By Jim Schutze
By Rachel Watts
By Lauren Drewes Daniels
By Anna Merlan
By Lee Escobedo
By Eric Nicholson
Tom Sawyer was quite the little pickup artist. "D'ya like dead rats?" he says to the new girl in town, Becky Thatcher. She doesn't, but she does take a shine to Tom, America's pre-Bart Simpson symbol of boyhood mischief.
Be re-introduced to Tom and his dead-rat-and-dead-cat-swinging pals Huck Finn, Joe Harper, Muff Potter and others in WaterTower Theatre's thoroughly charming and cleverly staged The Adventures of Tom Sawyer, now running in Addison. Emily Scott Banks has directed this production, with eight actors playing all the major characters in Mark Twain's 1876 story, adapted in this 2010 version by playwright Laura Eason.
In under two hours, Eason weaves in all the major story points, from Tom's tricking his friends into whitewashing the fence for him to the graveyard murder, Tom and Becky's exploration of the cave, Tom and Huck witnessing their own funeral after they're presumed dead, and scenes in the schoolhouse, courthouse and on Aunt Polly's porch. Scenic designer Michael Sullivan fills one end of WaterTower's barnlike space with a pliable two-level set full of wide planks of raw lumber and sheets of corrugated tin. Things move easily, turning staircases into a raft on the Mississippi and a muslin curtain into a view of the river snaking off into the far distance. Lighting by Dan Schoedel gives us the shadowy caves and the flickers of a campfire under a shimmering moon. It's a beautiful production from every angle.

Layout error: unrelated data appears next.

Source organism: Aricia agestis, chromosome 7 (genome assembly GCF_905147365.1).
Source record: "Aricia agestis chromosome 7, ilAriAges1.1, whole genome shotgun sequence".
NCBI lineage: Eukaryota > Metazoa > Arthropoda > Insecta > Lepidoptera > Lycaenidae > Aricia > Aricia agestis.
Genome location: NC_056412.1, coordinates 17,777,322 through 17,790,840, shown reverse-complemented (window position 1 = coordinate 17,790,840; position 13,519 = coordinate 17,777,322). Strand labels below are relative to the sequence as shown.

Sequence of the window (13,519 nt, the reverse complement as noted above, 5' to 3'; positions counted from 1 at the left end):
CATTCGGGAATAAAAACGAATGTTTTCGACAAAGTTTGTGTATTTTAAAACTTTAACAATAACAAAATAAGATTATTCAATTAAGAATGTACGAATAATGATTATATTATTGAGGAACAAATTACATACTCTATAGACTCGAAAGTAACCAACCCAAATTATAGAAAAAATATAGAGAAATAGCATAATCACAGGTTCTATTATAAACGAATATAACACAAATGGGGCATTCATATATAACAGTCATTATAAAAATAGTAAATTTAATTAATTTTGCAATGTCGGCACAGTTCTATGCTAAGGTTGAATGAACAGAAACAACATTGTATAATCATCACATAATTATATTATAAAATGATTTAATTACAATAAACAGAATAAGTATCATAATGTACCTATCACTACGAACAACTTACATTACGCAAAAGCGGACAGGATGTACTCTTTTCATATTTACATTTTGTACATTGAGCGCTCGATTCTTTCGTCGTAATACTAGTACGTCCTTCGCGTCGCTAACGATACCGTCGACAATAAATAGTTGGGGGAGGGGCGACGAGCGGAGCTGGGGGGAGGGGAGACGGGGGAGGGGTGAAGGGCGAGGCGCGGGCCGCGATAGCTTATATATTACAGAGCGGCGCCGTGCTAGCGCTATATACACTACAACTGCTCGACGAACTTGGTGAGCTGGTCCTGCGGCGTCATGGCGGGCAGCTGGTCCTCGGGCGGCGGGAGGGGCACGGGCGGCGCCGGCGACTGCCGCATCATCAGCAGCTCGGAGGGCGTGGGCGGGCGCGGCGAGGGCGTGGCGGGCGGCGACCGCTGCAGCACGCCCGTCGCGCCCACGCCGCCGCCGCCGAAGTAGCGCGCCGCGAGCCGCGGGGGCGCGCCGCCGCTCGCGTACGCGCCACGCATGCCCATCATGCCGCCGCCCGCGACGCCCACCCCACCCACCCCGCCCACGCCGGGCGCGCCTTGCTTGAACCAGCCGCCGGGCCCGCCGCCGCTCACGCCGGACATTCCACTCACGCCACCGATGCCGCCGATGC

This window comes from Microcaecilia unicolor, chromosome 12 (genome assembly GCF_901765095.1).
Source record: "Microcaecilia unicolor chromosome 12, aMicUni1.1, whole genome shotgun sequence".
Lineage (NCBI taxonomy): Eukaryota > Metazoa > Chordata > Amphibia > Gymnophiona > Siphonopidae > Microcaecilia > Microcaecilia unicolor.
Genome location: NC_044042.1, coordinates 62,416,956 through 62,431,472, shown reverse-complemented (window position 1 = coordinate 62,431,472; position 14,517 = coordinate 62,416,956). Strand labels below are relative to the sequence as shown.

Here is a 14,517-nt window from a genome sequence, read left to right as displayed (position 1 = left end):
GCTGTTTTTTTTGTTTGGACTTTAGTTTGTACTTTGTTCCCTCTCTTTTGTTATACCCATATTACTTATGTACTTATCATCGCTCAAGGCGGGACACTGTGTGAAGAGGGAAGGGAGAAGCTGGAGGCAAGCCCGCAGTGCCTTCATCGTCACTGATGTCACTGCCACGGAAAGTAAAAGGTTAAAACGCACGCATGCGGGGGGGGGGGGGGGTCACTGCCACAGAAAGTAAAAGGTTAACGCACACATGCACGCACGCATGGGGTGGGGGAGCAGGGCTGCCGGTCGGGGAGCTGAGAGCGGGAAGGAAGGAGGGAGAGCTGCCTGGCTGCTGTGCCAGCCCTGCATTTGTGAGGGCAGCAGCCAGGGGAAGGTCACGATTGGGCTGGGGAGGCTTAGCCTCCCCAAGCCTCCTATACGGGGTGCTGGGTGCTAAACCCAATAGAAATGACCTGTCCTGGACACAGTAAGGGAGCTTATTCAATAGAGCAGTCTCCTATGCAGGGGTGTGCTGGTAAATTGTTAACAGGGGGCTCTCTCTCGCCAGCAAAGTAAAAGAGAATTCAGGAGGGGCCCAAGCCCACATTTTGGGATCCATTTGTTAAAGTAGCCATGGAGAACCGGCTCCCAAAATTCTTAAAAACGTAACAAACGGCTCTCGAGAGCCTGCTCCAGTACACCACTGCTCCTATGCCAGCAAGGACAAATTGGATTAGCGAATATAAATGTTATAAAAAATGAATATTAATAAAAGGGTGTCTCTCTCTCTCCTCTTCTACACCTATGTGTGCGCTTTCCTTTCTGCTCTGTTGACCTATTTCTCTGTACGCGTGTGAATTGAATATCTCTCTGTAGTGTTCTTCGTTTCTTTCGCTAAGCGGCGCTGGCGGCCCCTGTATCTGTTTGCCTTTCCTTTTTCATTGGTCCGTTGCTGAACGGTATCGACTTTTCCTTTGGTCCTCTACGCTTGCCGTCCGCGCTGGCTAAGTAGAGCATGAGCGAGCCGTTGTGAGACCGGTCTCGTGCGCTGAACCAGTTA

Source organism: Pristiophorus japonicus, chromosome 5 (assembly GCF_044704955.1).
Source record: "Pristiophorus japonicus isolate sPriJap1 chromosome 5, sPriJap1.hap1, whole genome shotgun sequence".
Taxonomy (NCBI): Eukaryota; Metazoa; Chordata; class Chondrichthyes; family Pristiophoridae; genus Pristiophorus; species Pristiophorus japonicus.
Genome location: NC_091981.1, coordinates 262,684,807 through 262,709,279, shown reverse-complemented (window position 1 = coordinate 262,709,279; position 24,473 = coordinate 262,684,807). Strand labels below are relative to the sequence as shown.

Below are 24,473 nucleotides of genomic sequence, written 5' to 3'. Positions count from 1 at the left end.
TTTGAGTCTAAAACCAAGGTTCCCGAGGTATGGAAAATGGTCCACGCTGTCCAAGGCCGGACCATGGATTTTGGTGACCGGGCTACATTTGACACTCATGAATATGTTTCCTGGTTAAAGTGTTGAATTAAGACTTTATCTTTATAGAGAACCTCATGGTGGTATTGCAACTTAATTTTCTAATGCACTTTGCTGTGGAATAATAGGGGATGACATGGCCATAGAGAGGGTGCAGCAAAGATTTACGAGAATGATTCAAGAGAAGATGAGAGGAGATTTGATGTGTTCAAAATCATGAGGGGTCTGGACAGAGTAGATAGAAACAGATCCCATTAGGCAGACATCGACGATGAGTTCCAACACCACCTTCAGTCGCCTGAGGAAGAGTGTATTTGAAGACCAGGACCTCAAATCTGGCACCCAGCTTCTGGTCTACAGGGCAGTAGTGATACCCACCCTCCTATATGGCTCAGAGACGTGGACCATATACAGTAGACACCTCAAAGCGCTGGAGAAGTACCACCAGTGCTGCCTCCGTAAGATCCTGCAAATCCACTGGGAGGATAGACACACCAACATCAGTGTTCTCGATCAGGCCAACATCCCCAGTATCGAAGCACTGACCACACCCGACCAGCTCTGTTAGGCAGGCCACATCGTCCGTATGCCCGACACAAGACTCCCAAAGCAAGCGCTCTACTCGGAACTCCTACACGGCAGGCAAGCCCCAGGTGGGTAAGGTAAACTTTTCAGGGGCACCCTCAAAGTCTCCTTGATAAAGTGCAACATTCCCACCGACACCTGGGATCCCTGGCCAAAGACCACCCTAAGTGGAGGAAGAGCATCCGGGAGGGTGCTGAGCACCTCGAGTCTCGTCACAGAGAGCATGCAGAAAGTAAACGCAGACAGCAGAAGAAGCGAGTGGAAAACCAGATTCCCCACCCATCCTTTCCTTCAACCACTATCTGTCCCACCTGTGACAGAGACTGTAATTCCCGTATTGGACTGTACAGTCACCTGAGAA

The cast, all adults playing children and grown-ups, includes some of the best character actors on Dallas-area stages. In the title role, Andrews W. Cope swings barefoot over the "river" on a rope, all youthful spit and vinegar. Cope might remind you of a young Matthew Broderick — without the slumpy laxness — because his Tom Sawyer, always on the prowl for a new adventure, never comes across as mean. He's just a sweet, fun kid, wide-eyed and easily distracted by a pretty girl or a reason to play hooky.
As Huckleberry Finn, Garret Storms sports the high cheekbones of a fashion model, and the shiny shoulder-length hair to frame them. But he's good as Huck and he's done his homework perfecting a Southern accent that sounds authentically quaint. Nancy Sherrard's loving but stern Aunt Polly is delightful and funny.
Jeff Wittekiend, as Tom's stuck-up cousin Sid, provides the right stiff counterbalance to the rough-and-tumble boys who won't play with him. Tabitha Ray is shy Becky Thatcher, eager to get "engaged" to Tom via a kiss on the cheek, and then horrified to learn he's two-timed her with another girl.
Suitable for kids, highly recommended as a family night of theater, The Adventures of Tom Sawyer remains loyal to the sound and style of its source without getting bogged down in too many details. It's also a glimpse back to a time in American life when you couldn't swing a dead cat without hitting a nice young boy swinging a dead cat.